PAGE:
Conviction of Derek Chauvin for George Floyd’s Murder Does Not Alleviate Need for Policing Reforms

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Statement of Annastacia Belladonna-Carrera, Executive Director of Common Cause Minnesota

George Floyd should be alive today. A verdict simply signals due process, something that Mr. Floyd and others in Minnesota have been denied after basic interaction with police. Real justice for George Floyd and his family, comes from moving commonsense policing reforms so what happened to Mr. Floyd doesn’t happen again. Only the people united for change can deliver the reforms needed in our state. Minnesota legislators recently had the opportunity to bring commonsense accountability to the police but the Senate failed to act. Gov. Walz, Melissa Hortman, Speaker of the House, and Paul Gazelka, Senate Majority Leader must put policing reforms among their top priorities as they meet behind closed doors to negotiate bills. The people of Minnesota deserve better, and we – the people – will rightly continue to demand human rights, accountability, change, and justice for all Minnesotans.

Statement of Karen Hobert Flynn, President of Common Cause 

Today’s conviction of former Minneapolis police officer Derek Chauvin for the murder of George Floyd is a small step but we still have so far to go to address the underlying racism, police brutality, and lack of police accountability behind it. The conviction represents accountability but not justice.

George’s Floyd’s murder must serve as one more catalyst to bring about systemic change and dismantle the white supremacy that drives deadly policing in the United States.

In the wake of this conviction, so much more must still be done to bring about equal justice for Black Americans. Unchecked police brutality continues to claim the lives of far too many Black and Brown people and it must be ended.

Yet in some states, legislators not only refuse to take steps to address this deadly crisis but instead are passing laws to criminalize peaceful protests. This cannot go unchallenged.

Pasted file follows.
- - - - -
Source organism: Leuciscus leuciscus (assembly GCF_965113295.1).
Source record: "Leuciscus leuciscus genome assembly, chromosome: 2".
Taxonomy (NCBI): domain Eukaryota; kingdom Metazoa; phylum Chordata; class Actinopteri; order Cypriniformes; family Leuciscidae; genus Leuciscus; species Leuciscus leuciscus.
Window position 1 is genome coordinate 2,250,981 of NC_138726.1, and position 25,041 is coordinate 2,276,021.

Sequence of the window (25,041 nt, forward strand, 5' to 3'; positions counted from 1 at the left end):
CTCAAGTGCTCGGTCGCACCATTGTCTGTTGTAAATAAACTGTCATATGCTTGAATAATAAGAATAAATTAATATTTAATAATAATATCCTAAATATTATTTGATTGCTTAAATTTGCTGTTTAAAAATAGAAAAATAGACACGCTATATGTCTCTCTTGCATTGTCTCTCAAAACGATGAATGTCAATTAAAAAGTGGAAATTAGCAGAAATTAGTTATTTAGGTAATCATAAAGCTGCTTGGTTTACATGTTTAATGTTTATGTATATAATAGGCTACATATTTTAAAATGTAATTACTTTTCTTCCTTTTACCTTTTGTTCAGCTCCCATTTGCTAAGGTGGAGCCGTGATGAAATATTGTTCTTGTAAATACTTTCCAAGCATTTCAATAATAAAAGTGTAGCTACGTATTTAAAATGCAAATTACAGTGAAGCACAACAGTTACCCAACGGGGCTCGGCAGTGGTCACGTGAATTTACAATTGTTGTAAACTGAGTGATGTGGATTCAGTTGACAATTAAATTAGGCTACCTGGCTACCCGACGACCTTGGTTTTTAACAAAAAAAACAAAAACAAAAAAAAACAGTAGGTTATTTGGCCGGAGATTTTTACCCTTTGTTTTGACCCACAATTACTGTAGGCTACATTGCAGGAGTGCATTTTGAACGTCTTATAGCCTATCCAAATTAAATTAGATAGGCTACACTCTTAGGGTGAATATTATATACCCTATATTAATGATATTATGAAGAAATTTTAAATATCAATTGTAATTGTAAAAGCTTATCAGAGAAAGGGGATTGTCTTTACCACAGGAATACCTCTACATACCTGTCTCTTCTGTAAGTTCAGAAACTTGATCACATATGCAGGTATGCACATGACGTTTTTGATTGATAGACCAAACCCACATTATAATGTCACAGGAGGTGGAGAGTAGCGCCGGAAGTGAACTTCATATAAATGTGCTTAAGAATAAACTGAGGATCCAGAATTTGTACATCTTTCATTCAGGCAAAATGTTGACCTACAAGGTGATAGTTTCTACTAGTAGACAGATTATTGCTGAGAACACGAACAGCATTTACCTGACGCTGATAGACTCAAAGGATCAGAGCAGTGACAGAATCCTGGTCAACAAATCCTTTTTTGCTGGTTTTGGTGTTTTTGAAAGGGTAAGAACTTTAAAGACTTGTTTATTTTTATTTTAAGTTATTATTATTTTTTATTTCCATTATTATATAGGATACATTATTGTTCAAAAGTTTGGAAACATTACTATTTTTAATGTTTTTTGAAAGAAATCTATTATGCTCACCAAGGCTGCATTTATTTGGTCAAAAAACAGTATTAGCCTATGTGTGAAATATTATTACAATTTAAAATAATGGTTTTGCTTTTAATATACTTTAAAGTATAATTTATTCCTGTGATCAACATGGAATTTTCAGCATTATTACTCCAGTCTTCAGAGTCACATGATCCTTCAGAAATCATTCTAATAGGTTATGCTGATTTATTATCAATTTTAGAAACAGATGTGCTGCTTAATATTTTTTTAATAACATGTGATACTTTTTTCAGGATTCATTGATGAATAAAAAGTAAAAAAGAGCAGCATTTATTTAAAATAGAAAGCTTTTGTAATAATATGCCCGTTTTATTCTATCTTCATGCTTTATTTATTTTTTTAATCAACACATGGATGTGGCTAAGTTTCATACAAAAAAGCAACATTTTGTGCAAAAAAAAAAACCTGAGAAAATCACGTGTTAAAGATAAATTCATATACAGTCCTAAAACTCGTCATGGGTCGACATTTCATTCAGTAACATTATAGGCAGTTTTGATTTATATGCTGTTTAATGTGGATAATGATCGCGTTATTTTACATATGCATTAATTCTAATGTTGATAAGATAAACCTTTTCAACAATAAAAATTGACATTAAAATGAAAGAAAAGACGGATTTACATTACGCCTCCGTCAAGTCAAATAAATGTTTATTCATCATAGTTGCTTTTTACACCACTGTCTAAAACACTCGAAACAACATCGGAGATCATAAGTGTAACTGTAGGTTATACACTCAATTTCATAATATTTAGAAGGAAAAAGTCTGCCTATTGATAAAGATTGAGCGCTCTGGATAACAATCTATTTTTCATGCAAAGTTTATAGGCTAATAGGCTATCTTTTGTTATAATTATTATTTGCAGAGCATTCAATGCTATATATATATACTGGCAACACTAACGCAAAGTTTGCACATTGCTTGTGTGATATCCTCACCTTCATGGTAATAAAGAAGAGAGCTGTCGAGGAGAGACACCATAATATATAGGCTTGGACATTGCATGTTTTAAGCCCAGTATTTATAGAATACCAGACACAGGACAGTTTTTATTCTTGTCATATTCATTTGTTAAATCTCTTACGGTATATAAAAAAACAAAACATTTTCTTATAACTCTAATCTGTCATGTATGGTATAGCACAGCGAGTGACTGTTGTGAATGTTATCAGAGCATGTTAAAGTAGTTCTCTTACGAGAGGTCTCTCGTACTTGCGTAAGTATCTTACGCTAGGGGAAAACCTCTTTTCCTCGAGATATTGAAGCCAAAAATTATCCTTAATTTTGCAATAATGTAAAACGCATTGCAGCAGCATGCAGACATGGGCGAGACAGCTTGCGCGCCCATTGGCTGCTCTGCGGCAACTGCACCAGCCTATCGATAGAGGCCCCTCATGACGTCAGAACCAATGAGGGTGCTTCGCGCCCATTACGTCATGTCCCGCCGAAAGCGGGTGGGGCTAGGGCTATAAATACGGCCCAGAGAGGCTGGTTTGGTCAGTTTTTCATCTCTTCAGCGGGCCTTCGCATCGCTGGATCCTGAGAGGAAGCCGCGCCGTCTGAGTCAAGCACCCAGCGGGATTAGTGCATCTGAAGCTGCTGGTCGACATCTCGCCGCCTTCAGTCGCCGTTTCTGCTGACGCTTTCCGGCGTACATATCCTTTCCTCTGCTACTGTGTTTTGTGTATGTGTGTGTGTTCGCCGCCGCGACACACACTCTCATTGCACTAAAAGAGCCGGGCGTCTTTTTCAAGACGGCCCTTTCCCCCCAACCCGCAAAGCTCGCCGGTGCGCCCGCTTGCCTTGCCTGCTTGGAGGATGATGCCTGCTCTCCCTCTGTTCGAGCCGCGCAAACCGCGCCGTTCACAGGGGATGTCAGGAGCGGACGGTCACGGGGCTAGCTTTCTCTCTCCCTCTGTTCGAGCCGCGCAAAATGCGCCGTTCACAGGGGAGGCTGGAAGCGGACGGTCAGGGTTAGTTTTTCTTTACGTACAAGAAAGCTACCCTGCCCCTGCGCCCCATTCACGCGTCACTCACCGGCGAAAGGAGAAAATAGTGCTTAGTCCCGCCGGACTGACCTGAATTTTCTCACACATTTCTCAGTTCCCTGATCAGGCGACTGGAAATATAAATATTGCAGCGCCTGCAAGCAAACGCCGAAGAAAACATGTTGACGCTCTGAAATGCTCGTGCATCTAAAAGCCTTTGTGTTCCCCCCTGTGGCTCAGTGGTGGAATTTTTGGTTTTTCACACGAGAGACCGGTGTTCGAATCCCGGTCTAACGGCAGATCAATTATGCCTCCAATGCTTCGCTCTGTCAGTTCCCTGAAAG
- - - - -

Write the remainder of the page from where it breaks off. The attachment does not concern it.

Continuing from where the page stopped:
As a nation, we must acknowledge the systemic racism that has been ingrained in the fabric of our nation since its founding. We must fight racism wherever it exists: in our communities, at the ballot box, in our justice system, and in our legislative bodies.  

White Americans do not fully grasp the fear, the horror, and the anxiety Black and Brown people feel every day as they go about their daily lives. Policing too often reflects a double standard, and people of color continue to die at the hands of law enforcement officers in absolutely unacceptable numbers. The tragic pattern must end now.

Undaunted, we must build a real democracy where every person can feel safe, thrive, and have a voice. We must continue to work to establish a country where equal justice under the law is a reality for everyone and not an impossibility for Black, Brown, and Indigenous people.

Statement of Keshia Morris Desir, Common Cause Census and Mass Incarceration Project Manager

The tragic, brutal, and unnecessary murder of George Floyd is one from a seemingly endless string. The murder of Daunte Wright gunned down just days ago during a traffic stop in a Minneapolis suburb, and the murders of Breonna Taylor, , Adam Toledo, Alton Sterling, Freddie Gray, Tamir Rice, Trayvon Martin, and countless other Black and Brown Americans must spur our nation to enact serious and lasting reforms. It is vital that Congress start by enacting long-overdue reforms by passing the Justice in Policing Act.

Common Cause strongly backs this legislation that would create a national use of force standard, it will prohibit no-knock warrants for drug offenses, and it would ban chokeholds and police profiling. Further it would end qualified immunity, make it easier to prosecute police officers for misconduct, and establish a national police misconduct registry. The bill would also end the transfer of certain military equipment that has led to the militarization of many police departments.

These common-sense reforms can begin to bring about substantive changes and stem the tide of police racism and brutality in our nation. Far more must be done, but this legislation represents a first step.